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March 2019

POWER Training

Power training has been around for a long time. It was originally called shock training. Today, there is a lot of scientific data supporting the great value power training has for athletes and non-athletes.  For March, POW! Gym traditionally focuses on power as a goal.  You will see many of our classes re-organize its content to reflect a power cycle.  Several of the classes will be implementing the following bracket for 4 sets.  This is just one example of how a workout routine can be organized to develop power.

  • exercise 1, 20 seconds, 10-second rest
  • exercise 2, 20 seconds, 10-second rest
  • exercise 3, 20 seconds, 10-second rest
  • exercise 4, 20 seconds, 10-second rest

The beauty of power training is that improvements can occur quickly and it promotes fat burning. However, power training cannot be done all year long.  The drawbacks of power training:

• is it easy to push the body too far and reach muscular failure
• the dynamic nature could cause compensations in individuals who lack the athletic
foundation/strength needed
• it requires a full 24-48 hours of rest before repeating

Power = Force X Distance Time

General info about POWER. Every Trainer Must Know

The mathematical explanation of power is worth knowing. Power training is created when you multiple force and velocity. On a simpler level, it is how force manipulates the distance moved in a specific amount of time (velocity is distance /time). Once you understand this equation, you realize how power training differs from strength training. Strength training just manipulates the mass or weight being moved. The amount of time it takes to move it or even the distance it may travel is irrelevant.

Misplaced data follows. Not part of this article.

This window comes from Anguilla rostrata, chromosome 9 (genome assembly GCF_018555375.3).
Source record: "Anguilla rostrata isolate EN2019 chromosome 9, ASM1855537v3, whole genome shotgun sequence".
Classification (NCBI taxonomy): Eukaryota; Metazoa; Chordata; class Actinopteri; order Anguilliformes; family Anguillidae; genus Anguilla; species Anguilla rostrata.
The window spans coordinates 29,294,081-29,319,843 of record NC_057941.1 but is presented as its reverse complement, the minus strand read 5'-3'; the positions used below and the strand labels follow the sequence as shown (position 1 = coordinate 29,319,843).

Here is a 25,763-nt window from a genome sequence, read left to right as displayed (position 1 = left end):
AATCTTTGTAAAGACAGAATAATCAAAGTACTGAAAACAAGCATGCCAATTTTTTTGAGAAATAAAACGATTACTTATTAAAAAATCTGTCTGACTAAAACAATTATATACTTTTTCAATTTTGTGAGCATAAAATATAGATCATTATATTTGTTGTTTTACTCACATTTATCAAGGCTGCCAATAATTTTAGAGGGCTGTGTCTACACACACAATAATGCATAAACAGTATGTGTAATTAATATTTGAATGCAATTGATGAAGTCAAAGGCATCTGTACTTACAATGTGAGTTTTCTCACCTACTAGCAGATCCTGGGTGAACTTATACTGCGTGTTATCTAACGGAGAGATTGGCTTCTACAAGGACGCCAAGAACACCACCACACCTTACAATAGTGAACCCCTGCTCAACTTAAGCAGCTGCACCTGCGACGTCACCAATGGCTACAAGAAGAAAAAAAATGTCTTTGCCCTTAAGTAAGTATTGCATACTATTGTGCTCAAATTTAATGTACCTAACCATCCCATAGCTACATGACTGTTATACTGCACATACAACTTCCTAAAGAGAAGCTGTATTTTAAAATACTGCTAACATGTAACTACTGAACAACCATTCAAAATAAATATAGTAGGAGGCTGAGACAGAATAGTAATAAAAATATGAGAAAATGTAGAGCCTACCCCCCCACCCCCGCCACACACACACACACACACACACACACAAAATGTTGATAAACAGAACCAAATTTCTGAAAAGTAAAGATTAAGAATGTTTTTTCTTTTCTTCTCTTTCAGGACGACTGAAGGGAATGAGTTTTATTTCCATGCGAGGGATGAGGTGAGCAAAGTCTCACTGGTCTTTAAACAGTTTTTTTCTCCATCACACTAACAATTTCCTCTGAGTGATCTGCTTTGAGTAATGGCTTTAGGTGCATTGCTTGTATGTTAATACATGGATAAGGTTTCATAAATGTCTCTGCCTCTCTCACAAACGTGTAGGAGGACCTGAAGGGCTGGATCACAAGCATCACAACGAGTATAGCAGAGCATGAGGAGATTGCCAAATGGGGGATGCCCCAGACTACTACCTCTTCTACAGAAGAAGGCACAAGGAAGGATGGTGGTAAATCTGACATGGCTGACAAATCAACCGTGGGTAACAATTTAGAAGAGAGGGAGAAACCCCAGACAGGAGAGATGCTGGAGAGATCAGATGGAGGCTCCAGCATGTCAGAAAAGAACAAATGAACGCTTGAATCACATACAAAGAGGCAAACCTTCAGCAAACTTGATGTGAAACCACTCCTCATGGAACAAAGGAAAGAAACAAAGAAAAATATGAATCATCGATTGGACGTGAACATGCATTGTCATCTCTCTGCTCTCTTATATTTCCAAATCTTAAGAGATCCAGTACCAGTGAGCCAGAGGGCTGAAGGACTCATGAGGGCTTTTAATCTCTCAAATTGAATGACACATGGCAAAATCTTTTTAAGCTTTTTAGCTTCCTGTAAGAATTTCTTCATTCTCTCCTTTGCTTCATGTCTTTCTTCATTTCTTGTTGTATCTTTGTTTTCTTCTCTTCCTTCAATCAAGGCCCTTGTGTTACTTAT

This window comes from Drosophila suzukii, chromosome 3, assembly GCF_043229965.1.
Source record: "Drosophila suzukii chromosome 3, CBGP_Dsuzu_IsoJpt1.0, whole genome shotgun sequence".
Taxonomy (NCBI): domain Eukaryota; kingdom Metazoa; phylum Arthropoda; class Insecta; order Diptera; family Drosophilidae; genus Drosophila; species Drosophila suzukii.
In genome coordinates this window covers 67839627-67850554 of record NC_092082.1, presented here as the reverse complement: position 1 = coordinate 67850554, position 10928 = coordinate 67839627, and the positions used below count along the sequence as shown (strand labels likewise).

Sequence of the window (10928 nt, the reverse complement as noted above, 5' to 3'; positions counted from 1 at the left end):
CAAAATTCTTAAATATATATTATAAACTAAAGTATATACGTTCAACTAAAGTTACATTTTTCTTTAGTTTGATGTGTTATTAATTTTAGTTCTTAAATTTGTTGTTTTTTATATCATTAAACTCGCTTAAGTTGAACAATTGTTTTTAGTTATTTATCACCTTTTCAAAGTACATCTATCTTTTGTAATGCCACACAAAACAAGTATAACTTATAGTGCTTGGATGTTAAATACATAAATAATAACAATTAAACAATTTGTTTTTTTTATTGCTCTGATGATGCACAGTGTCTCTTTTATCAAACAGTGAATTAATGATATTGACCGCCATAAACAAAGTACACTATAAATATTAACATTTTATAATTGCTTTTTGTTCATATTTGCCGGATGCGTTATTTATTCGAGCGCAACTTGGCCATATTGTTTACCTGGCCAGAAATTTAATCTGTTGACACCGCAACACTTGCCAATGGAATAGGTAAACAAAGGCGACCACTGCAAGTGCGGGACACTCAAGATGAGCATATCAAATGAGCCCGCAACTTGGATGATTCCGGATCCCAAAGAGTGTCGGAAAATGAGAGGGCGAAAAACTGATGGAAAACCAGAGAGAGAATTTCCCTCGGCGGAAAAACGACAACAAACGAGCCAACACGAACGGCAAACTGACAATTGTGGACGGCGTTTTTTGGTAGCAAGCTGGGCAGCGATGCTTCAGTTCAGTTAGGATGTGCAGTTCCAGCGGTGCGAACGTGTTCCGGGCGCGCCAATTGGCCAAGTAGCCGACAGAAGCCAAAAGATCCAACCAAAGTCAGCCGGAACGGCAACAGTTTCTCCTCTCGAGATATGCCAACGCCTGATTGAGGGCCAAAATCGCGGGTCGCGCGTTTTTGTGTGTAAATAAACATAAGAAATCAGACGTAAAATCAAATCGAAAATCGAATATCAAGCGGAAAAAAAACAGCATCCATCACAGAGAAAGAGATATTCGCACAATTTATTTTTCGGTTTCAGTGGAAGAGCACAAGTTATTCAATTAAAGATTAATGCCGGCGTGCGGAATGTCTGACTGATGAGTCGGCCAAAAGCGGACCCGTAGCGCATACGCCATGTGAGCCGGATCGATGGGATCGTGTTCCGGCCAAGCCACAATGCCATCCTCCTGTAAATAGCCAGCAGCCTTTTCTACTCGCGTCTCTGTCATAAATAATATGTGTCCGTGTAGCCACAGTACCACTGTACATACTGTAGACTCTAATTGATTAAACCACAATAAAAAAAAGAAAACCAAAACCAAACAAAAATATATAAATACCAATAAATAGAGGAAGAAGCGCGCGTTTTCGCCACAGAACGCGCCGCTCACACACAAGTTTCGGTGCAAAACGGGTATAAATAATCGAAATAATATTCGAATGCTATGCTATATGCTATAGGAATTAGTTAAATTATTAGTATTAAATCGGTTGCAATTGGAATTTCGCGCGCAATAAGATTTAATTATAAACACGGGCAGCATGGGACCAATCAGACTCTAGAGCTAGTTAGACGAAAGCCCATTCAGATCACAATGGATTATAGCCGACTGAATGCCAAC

• Power exercises require a dynamic movement or velocity, which means they need speed.
  • Power training must follow logical rules of progression. Common sense is the best indicator of this intangible.
  • The rate of perceived exertion is one of the best indicators and can be used as an intensity scale. Therefore, a score of 8-10 is ideal for power drills. However, some people can not work beyond 7 or 8 without inducing injuries.
  • Power training is a form of interval training, specifically high-intensity interval training (or threshold training).
  • Power training is often broken up into two categories: plyometrics and ballistics.
  • Ballistics are exercises that have a ton of velocity, where the muscles are generating the most amount of force in the shortest period (i.e., medicine ball throws). Some think of these movements as using fewer joints.
  • Plyometrics tend to push the muscles to load and reload with acceleration naturally but in the shortest period. Some think of these as multi-joint movements (i.e., box jumps).

Specifics/Details About Power Training Worth Knowing

  • Plyometrics are successful in creating reactive strength because they utilize Strength Shortening Cycle (SCC). The SCC actually promotes increases in maximal power output.
  • Sports performance community is referring to this form of training as building a bigger engine. This is an excellent way to think about it.
  • The bigger engine is based on the Rate of Force Development (RFD). Without it, the engine can not start, stop or change directions quickly which is ultimately the goal of any athlete that uses dynamic movement.
  • As a side note, when building and maximizing the RFD, you must also train proprioception to prevent joint damage and promote stability of the joint.

The March Challenge of the Month will be power push-ups, doubleunders, and vertical jump.  The number of power push-ups in one minute.  In a power push up, your hands must leave the ground.   For the double under challenge, it is the total number in one minute.  It does not have to be consecutive.  Let us know if you want to get your vertical jump recorded.

Your vertical jump can be measured at POW! Ask one of the Parisi Coaches to help you.  The first step is to measure your reach.  The testing tool is adjusted to a person’s reach before their vertical jump can be measured.  Vertical jump or the Sargent jump is a measurement of lower body power.